Given the huge offer available on the market, from brands with lots of reputation points to uphold, it could be tough to make up your mind on what is the best portable air conditioner for your needs.
Luckily, our team of researchers comes to your aid, and scouring the internet, we’ve managed to settle on 5 of the better products out there. We’ve made our selection by first identifying the top scorers on online retail sites. Taking the rating received from people who’ve used them, the total number of reviews (i.e. popularity), and the value for money of each product into account, we’ve settled for a couple of dozen models that seem to have left a particularly good impression on the public.
Then we’ve looked at what the most respected online testers and reviewers had to say about their quality and value for money to finally narrow down our list to a more manageable five, among which we hope you’ll find the portable air conditioner that’s just right for you.
At only 60lb it can easily be carried by car and at its maximum fan setting (out of three available) it can reliably cool 450 square feet of space.
“Trusted, tested, and approved” by the ever-so-reliable people at Good Housekeeping, this 12,000 Btu unit also caught our eye thanks to its many positive consumer reviews. And taking a look at the level of performance it can deliver in an incredibly small package, it’s easy to understand this level of popularity.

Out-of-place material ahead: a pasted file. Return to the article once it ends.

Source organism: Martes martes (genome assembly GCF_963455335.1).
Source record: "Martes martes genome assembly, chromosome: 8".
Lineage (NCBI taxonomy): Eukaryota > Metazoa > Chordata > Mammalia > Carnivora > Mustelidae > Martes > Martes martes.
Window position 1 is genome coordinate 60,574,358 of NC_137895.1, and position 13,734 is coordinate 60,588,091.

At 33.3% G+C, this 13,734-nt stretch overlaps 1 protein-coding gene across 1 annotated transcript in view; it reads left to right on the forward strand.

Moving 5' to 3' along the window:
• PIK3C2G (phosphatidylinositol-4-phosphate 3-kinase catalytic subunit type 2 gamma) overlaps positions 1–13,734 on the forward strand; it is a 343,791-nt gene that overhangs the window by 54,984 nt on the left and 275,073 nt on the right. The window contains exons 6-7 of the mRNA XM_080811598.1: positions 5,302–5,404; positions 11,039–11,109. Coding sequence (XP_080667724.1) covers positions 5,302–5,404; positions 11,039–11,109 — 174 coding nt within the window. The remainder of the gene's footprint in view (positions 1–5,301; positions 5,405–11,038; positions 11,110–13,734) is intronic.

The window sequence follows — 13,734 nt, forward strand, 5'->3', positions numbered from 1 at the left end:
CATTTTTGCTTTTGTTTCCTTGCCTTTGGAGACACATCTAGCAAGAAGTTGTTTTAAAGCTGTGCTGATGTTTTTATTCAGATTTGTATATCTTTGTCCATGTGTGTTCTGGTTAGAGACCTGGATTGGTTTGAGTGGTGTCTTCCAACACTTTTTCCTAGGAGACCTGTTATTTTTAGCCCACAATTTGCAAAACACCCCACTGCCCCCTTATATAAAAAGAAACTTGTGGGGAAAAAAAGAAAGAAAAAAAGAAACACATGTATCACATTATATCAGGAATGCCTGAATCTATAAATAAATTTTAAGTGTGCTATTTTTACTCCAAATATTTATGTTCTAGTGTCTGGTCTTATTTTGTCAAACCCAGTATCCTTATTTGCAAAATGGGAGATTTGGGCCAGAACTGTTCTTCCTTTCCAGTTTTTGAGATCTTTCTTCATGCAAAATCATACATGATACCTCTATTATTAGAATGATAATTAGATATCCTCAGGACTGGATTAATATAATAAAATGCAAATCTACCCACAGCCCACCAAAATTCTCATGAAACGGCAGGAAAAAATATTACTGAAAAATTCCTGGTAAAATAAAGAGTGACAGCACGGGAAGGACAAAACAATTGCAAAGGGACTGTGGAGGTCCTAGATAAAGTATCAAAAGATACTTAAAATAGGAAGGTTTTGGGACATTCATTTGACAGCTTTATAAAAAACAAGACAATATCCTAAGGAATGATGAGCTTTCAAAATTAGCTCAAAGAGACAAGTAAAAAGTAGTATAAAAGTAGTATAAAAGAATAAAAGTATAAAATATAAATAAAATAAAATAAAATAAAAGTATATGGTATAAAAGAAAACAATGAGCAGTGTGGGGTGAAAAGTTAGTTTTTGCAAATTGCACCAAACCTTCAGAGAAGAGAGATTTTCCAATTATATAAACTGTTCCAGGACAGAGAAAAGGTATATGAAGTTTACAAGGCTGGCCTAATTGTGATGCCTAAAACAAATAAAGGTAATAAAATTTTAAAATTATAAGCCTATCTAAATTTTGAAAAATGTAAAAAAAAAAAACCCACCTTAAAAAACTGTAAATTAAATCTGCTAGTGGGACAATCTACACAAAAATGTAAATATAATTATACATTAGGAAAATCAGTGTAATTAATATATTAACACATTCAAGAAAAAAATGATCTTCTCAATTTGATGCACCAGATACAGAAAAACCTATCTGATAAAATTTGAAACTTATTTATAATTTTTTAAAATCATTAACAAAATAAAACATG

It does so remarkably fast, as it uses a dual hose system that can easily be connected to a regular window, with adapters available to be bought separately for sliding doors and other openings. Noise level is likewise surprisingly low, with only 52 dB advertised by the manufacturer and confirmed by satisfied customers.
Otherwise, it comes with everything you’d expect from a modern machine of its kind: full thermostatic control, 2-way directional air oeuvres, a carbon air filter that can be washed under a hose, a 24-hour programmable timer and an auto-restart function for power outages. Really, it ticks all the boxes and it does so at a surprisingly low cost for a unit of its size.
What we like:
- With only 60 lb. of weight behind it, it’s incredibly light for a 12,000 Btu model and it also comes with a hefty set of wheels so you won’t have any problem moving the thing around the house.
- Highly versatile, it can also be used as a dehumidifier for up to 76 pt./day. It also has an energy-saving “fan” option and 3 fan speeds.
- It uses an eco-friendly CFC-free refrigerant, so you won’t have to worry about poisoning the environment once the Whynter finally pays the ferryman.
- It’s as programmable as they get, with a free-adjusting thermostat and an auto-start and stop function that can be set for an interval of up to 24 hours.
What we don’t like: